HAMPTON ROADS, Va. - Collecting evidence is one of the most important jobs at a crime scene.
After the recent mass shooting at the Virginia Beach Municipal Center, the FBI worked for days processing the scene and helping Virginia Beach Police with the investigation.
Prior to the shooting, News 3 met up with the FBI to get an exclusive look at how they process and respond to help investigate complex crime scenes.
The FBI will get involved in cases after mass shootings like the one at the Pulse nightclub in Orlando on June 12, 2016, and the shooting in Las Vegas on October 1, 2017.
Several weeks ago, News 3 met up with Sterling Mueller, the Senior Team Leader of the Evidence Response Team for the FBI’s Norfolk Office.
“Some of the larger scenes that we get involved with as an E.R.T. (Evidence Response Team) program may take several days, possibly several weeks in order to complete the whole search and make sure we do our job thoroughly at the crime scene,” said Mueller.
The FBI showed News 3 and other members of the Citizens Academy how they process a crime scene by taking finger prints, impressions of tire tracks and footprints.
They said processing a scene takes much longer than how it appears on TV crime shows.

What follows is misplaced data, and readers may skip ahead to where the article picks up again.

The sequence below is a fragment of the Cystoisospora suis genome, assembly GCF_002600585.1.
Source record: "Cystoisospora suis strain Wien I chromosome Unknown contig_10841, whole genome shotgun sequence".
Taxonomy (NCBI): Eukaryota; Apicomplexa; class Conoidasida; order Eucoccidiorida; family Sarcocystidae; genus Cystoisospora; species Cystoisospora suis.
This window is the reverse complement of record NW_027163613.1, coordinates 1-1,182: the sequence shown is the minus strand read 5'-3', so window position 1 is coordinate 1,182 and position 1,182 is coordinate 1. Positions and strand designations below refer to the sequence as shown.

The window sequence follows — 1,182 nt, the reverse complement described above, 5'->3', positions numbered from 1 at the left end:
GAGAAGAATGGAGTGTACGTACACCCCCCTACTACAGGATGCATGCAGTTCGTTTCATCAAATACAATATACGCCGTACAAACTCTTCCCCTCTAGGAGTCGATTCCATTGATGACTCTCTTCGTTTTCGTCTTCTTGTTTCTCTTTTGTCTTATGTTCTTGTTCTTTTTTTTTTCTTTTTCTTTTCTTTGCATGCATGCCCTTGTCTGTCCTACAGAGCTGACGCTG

“A lot of the things that we do are just to preserve the evidence and collect it,” said Mueller.
Special Agent William Brown with the Hazardous Evidence Response Team explained that training is a big part of what they do.
“On a daily basis, we’re ready for whatever comes our way. A huge part of the work we do is to make sure that we’re ready when we get a call to go somewhere, to help somebody,” said Brown.
He said his unit would get called to a scene for an unknown liquid or white powder found in a letter, among many other situations.
Leaders say FBI investigators are all trained to follow the same protocol when handling these kinds of scenes.
Click here for more about the FBI's Evidence Response Team.